The following day I received a call from a parenting coach named Laura. She was already coaching Bio-Mom with the four older children and was going to start coming to the visits at The Peekaboo Room. She asked me a few questions about the visits so far and I filled her in on Malachi’s aversion to his biological mother. I told her about the fact that she doesn’t put any effort in to bonding with him and gave her several examples.
The following Thursday, Ms. Williams and Laura came early to get her acquainted with Malachi before Bio-Mom showed up. He instantly took to her and we played all together for 15 minutes before she asked me to tell him good-bye and head next door. I knelt down and kissed him on the forehead and walked out with no problem. He just kept on playing. It was like déjà vu from the previous week when fifteen minutes later my cell phone buzzed with Ms. Williams name again. My heart sank as I ran next door and calmed my son down again. Bio-Mom looked the exact same as she did on the last visit, down to her flannel and stocking cap. She was calmer this week and had a blank stare on her face. She did not mutter a word. Laura had us build the blocks again after Malachi calmed down. Only this time she was literally telling Bio-Mom what to do, “take your hand and reach over to gently touch his leg,” she instructed. Indeed, Bio-Mom would reach across and touch his leg. Then Laura said “Ok, now rub it gently and say ‘Are you having fun?’” But when she went to follow through with the step it was like she was some bad actor in a really uncomfortable scene. There was absolutely no ease with her actions and she was quickly forced to retract when Malachi moved his leg away. She sat there for the next 20 minutes and watched while I played with our son and Laura made small suggestions to get her to engage. She asked me to include Bio-Mom and show Malachi that it was okay. He did play the remainder of the hour, but did not stray far from me. Bio-Mom left first that day and I was able to have a conversation with Ms. Williams and Laura. Laura did not believe that Bio-Mom was going to be able to bond with Malachi without my help. She said that I would have to be in attendance at the weekly appointments. She confided in me that she was disappointed in Bio-Mom’s progression with the older kids and said that sometimes she just didn’t show up. The conversation turned personal when Ms. Williams said “we were talking and think it’s so sad that you guys remind us of the movie ‘Losing Isaiah.’” I had seen that heart-wrenching movie and did not appreciate the comparison. Since Malachi came into our lives, the thought of that movie made me nauseous.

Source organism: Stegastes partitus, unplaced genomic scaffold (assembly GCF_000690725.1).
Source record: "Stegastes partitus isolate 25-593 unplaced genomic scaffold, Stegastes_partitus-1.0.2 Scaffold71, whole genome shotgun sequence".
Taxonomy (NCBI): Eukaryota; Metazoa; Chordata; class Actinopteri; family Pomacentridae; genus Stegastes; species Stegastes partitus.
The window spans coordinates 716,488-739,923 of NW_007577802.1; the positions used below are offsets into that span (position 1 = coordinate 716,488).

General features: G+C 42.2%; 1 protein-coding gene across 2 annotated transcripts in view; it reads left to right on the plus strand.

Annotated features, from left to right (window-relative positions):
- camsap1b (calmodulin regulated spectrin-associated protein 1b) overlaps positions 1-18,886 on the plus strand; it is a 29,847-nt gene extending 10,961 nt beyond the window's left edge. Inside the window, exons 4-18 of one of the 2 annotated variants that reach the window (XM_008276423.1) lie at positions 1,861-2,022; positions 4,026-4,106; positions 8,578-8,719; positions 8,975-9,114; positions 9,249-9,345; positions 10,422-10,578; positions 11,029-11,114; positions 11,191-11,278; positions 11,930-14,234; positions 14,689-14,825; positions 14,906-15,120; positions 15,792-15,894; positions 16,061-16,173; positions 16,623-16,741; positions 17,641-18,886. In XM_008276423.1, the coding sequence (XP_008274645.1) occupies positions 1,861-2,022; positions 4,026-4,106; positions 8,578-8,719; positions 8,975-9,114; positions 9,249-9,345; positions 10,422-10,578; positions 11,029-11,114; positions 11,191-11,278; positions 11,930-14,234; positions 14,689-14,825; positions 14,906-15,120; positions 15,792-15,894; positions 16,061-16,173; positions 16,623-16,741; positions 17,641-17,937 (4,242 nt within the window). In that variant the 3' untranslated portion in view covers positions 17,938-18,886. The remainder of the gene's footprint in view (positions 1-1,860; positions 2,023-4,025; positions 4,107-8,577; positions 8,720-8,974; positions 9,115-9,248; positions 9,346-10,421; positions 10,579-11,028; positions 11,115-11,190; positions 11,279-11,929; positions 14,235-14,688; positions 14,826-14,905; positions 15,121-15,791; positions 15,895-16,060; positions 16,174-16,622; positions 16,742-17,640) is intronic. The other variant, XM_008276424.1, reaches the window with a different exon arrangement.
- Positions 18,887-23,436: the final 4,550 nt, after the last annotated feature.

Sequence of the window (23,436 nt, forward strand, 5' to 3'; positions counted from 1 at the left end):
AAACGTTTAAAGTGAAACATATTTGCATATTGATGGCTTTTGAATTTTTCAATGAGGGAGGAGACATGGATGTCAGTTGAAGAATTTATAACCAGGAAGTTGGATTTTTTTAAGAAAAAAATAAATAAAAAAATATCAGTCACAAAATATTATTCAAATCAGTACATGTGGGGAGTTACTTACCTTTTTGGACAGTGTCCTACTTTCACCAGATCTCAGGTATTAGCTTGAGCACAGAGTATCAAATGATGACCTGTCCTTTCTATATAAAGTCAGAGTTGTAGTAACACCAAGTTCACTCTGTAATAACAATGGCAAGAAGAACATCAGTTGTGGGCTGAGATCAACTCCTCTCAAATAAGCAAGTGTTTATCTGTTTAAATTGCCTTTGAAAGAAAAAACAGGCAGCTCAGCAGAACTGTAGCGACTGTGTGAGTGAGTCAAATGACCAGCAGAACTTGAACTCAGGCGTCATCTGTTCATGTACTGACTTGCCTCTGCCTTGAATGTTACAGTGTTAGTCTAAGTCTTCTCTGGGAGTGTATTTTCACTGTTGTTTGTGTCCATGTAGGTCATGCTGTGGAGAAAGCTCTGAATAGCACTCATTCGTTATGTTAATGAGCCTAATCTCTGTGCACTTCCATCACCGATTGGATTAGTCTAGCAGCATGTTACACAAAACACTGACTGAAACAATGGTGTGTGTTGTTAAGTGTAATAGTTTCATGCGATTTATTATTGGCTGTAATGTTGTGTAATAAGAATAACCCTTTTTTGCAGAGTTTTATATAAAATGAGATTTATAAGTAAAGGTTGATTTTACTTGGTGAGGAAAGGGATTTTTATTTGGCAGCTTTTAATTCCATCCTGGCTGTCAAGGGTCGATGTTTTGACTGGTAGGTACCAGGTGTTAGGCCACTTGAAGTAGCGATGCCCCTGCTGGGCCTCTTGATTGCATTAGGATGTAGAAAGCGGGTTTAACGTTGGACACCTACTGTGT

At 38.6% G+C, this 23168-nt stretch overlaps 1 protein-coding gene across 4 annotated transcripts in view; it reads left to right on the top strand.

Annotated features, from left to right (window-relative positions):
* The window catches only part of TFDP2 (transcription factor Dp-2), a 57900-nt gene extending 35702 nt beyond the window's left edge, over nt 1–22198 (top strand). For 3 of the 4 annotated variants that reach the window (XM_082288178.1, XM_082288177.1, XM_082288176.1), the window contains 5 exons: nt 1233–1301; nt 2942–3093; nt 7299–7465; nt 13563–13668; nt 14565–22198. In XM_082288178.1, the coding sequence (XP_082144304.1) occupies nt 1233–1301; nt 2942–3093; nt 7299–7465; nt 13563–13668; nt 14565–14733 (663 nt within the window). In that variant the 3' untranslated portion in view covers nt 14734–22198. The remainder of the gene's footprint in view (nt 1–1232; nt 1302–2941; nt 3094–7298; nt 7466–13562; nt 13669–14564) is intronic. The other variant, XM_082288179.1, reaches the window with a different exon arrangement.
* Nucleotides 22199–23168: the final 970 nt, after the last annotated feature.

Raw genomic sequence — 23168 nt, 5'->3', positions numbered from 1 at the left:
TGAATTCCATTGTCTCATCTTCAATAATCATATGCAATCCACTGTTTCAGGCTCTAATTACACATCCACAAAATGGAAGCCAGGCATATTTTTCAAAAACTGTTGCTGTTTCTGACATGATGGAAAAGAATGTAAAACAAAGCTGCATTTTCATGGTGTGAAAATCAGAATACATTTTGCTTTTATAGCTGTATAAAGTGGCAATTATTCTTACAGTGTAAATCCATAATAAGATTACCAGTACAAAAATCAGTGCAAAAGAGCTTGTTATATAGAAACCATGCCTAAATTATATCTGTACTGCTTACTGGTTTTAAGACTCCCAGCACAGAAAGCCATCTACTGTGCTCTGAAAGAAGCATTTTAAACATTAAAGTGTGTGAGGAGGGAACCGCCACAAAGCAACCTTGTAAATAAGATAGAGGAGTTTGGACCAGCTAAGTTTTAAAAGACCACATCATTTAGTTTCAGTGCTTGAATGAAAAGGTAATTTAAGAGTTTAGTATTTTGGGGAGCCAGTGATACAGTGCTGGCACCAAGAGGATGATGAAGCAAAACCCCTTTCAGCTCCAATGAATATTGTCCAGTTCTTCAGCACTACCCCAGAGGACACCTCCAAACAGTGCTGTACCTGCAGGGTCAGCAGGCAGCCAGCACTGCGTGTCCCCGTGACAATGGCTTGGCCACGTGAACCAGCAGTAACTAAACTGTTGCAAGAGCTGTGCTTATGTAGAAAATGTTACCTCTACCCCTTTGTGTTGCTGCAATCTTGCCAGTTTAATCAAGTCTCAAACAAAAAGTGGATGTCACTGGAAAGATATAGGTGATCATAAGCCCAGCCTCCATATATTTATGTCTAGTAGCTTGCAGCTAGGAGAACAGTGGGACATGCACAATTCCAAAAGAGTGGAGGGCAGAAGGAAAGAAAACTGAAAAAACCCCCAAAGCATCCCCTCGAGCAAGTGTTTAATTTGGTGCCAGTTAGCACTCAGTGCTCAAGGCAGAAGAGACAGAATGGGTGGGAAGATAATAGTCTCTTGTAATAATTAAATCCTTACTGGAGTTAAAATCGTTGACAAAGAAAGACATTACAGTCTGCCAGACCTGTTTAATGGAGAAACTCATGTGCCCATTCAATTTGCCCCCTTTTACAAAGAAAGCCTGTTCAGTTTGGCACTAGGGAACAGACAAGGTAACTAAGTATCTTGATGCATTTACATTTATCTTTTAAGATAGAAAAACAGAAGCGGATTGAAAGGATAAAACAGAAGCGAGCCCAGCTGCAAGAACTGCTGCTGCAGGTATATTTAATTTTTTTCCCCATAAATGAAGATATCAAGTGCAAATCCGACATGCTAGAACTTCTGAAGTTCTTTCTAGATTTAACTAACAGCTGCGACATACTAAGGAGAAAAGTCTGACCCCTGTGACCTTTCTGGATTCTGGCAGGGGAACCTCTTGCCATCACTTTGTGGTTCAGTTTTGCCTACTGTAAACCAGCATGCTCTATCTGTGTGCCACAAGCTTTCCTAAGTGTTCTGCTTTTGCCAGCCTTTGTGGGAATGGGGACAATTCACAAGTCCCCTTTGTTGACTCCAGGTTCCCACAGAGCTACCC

That was the last time I saw Laura. Kena said that they canceled her services. My protests fell on deaf ears. I reminded her of what Laura said about me needing to be there if Bio-Mom was ever going to bond with Malachi and she said “I’m sorry, it’s just not good for the case.” I got the same response from her supervisor and from Henry. Bio-Mom missed the next four weeks of visits due to illness. That’s all I was told.
The first visit downtown at the courthouse with Bio-Dad was a rough one for me. I knew that Malachi would be fine with Ms. Williams and Bio-Dad, as he typically did well with them. But I did not like the fact that someone else was driving him into the city, and I didn’t like that I had no idea where to picture him in my mind. I had Ms. Williams pick up Malachi from the office so that we could be closer to downtown and I could stay busy with work. He let me buckle him into her car without fuss and they drove away. The two hours that they were gone were filled with some angst, but I did get a lot done. When Ms. Williams walked through the front door with my son on her hip, I let out a big sigh and hugged him tight. He was smiling and babbling and happy. Ms. Williams said it went well and he spent the entire hour at a small train table in the Green Room and had a pretty good meltdown when they had to pull him away from it.
After that first visit at the courthouse, Bio-Dad did not show up for a couple of weeks. I found out later that he had been arrested and subsequently incarcerated for a period of time to be determined. The agency was limited in what they would tell me, and all I got out of Henry was that it was for assault. I asked Henry if Malachi would have to attend visits at the prison and he said it was up to the individual case worker and agency to decide that. Of course I went straight into pleading for him to step in and help me so that we wouldn’t have to subject him to prison visits, but he said that we should wait and see what the agency decided before making any assumptions. Luckily, when Kena and her supervisor discussed it, they decided against prison visits for Malachi, but not before letting me stress about it for three weeks.
“December 2013 Sibling Visit”
I woke up to Malachi vomiting at 4:00 am the morning of the sibling visit. I knew I should cancel but then we would have to coordinate our schedules again to reschedule, and that was always a painful process. He didn’t have a fever, so I decided to move forward.